This leaves me in a very difficult place: I look inside myself and I see problems I do not have answers to. But then I look elsewhere towards something which could provide answers – the possibility of a just and good God. I find myself asking whether I would want to relate to a God who created and presides over a world of injustice and suffering. And if I did want to, I ask how I could relate to this God if I am so distanced from him by shame, shame because of who I am and what I’ve done.

How does Jesus fit into this?

If God is a God of justice and goodness, I know that I would have things to answer to. And I know that I would have no defence. I cannot recover the distance between us: Him, the ultimate good – completely holy; me, full of shame for all the ways I fall short of goodness. There’s nothing I can do to make things right.

Here steps in a God of love.

A God that wants to make himself known to us, to be connected with us. And because we cannot get to God, God comes to us. He comes to earth. He joins in with the business of being human and messy and part of a world of suffering. Even when our suffering is bewildering, it is a suffering that is shared in by God. A God who can say ‘I know your pain’, because he knows the grief of friends dying, betrayal and rejection by those close to him, and the humiliation of a criminal’s death on the cross.

And this – the crucifixion – the death of God in Jesus dying on a cross, provides the answers to the questions we find ourselves asking.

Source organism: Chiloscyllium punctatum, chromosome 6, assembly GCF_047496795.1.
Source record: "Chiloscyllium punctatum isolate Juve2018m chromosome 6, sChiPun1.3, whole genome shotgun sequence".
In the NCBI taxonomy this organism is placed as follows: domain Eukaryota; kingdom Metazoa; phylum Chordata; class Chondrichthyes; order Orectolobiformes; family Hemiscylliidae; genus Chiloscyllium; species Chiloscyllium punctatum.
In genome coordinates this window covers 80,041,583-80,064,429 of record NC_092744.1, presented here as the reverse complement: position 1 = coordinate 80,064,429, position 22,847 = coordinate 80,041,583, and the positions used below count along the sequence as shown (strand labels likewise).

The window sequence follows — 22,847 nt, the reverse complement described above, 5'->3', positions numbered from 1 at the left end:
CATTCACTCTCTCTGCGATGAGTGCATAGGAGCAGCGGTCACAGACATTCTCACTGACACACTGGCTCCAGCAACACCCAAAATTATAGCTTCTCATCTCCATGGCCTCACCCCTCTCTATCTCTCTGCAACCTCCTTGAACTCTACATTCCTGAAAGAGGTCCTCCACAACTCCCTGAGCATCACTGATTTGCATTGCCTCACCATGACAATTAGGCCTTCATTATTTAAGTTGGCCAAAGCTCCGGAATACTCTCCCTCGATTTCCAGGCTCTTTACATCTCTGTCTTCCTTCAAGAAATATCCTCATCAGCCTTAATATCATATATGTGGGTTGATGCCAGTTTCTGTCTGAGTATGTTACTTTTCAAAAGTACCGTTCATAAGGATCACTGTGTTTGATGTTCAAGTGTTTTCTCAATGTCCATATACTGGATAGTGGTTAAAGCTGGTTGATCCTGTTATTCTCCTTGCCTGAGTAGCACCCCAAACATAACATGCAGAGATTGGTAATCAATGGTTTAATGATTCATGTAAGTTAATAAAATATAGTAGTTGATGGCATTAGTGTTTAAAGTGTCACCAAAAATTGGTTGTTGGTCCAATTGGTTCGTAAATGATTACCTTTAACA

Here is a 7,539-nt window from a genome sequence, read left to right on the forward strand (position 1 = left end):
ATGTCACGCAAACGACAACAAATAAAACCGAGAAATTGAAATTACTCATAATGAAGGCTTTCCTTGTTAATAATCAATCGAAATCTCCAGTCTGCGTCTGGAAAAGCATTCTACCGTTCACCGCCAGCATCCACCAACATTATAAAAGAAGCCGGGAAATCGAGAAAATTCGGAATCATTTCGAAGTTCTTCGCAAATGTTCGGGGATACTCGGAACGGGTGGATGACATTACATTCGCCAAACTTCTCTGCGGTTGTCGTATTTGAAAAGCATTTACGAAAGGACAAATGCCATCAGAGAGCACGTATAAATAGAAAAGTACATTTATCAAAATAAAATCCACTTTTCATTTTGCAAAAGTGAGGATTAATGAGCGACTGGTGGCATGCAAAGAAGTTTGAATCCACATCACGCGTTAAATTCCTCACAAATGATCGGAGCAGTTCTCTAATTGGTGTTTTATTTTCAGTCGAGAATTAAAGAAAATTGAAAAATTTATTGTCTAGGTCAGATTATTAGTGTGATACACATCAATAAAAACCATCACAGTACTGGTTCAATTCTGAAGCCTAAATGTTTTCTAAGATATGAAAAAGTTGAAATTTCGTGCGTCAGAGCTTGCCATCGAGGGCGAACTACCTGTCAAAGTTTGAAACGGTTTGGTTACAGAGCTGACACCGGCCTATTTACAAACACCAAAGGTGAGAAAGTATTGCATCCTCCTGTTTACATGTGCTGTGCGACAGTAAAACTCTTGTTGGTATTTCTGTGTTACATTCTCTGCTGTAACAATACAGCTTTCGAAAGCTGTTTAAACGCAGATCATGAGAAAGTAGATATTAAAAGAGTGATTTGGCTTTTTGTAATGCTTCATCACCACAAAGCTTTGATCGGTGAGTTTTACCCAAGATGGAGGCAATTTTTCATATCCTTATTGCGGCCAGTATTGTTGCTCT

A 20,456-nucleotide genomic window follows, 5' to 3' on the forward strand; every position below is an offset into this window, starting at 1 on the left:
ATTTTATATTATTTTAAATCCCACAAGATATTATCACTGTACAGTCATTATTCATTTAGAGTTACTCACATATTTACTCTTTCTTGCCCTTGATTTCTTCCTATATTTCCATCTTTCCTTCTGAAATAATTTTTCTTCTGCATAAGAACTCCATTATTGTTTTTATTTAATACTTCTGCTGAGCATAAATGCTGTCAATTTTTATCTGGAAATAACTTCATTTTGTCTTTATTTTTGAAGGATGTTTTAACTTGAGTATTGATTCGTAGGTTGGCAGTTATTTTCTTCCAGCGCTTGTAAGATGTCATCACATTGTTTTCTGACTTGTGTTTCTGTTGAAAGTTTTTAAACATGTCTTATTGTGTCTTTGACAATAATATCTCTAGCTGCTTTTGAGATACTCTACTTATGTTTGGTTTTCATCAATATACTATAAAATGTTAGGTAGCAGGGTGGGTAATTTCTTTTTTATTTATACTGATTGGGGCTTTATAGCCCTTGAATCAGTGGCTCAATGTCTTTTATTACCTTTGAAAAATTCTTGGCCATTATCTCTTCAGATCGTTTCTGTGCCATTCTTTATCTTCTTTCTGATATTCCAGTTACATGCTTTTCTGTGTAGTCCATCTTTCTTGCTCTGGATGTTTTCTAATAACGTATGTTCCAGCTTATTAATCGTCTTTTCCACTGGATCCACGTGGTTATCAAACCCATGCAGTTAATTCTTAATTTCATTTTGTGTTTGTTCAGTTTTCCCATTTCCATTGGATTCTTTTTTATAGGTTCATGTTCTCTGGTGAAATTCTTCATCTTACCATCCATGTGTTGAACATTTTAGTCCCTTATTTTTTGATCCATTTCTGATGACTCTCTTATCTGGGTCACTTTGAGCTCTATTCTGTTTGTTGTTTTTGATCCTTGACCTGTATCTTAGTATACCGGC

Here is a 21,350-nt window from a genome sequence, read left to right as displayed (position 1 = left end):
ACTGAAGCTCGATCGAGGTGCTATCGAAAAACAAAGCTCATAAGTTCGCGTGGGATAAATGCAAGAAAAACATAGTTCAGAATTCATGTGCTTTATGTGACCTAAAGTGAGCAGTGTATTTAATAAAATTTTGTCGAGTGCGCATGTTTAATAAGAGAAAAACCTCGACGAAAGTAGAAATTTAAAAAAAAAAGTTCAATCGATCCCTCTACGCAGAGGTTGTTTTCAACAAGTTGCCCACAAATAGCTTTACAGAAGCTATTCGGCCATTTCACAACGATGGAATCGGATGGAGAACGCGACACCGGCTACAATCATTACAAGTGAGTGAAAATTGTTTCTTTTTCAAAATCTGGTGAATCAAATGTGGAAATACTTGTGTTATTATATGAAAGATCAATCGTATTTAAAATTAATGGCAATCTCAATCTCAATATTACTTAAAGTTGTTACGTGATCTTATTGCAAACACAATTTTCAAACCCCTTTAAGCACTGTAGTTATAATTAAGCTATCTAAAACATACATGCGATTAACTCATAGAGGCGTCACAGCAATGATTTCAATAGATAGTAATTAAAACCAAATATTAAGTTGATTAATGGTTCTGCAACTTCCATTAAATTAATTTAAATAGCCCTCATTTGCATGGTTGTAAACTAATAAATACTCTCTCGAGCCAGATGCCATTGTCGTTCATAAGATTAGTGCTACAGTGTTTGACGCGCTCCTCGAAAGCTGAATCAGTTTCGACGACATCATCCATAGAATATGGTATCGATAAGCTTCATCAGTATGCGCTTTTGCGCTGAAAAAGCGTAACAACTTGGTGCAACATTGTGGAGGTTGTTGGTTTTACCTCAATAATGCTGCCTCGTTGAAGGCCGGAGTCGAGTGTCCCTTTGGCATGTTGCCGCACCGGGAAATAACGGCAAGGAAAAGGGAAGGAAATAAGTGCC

Why does Jesus have to die? Because God is still a God of justice. In the ancient world, God’s people would provide the purest animal they could find to be sacrificed for them. Their sins – all their wrongdoing, all their shame – would be put onto this pure creature – usually a newborn lamb – and the lamb, bearing their sin and shame, would be punished instead of the person who committed the wrongdoing. Sounds barbaric perhaps, but injustice and sin are things God wants us to take seriously – so something has to take the punishment for that sin. Instead of us, the lamb would suffer the penalty, and we would walk away free and pure once more.

Have you ever heard anyone refer to Jesus as the Lamb of God? It’s because, in Jesus, God sent the ultimate lamb – the purest creature of all – one who is completely good. And only a completely good sacrifice, dying in the place of the world and all its injustice, pays the price once and for all.

This is where we see that God is truly a God of Love. Love expresses itself by paying the ultimate price of death, even though there is no duty or obligation to do so.

Jesus died for us. God chose to die for us so that that distance could be bridged – so we would have a chance to know Him. A chance to find life if we want it, because the punishment for all our injustice has been paid. And because death has been overcome through the power of God: three days after Jesus died for our sins, he came back from the dead. He overcame that ultimate final barrier of darkness. We are living with the certain hope that ‘it is finished’: love wins out, and justice will be done. Living as we were made to live, knowing God personally.

And Jesus died knowing that we may not want to know Him. We are given that choice.

What does knowing God mean?

I don’t know what you consider your greatest need to be, but I would like to challenge you that in knowing God you will find that need answered.

If what you want is connection, it is here on offer. Be loved deeper that the pop culture trope of two people craving to possess each other. Be loved in the way that is being fully known, by One who will not let you down and whose love for you is unending and unchanging. Be loved by One who has given everything of themselves for you without demanding anything in return.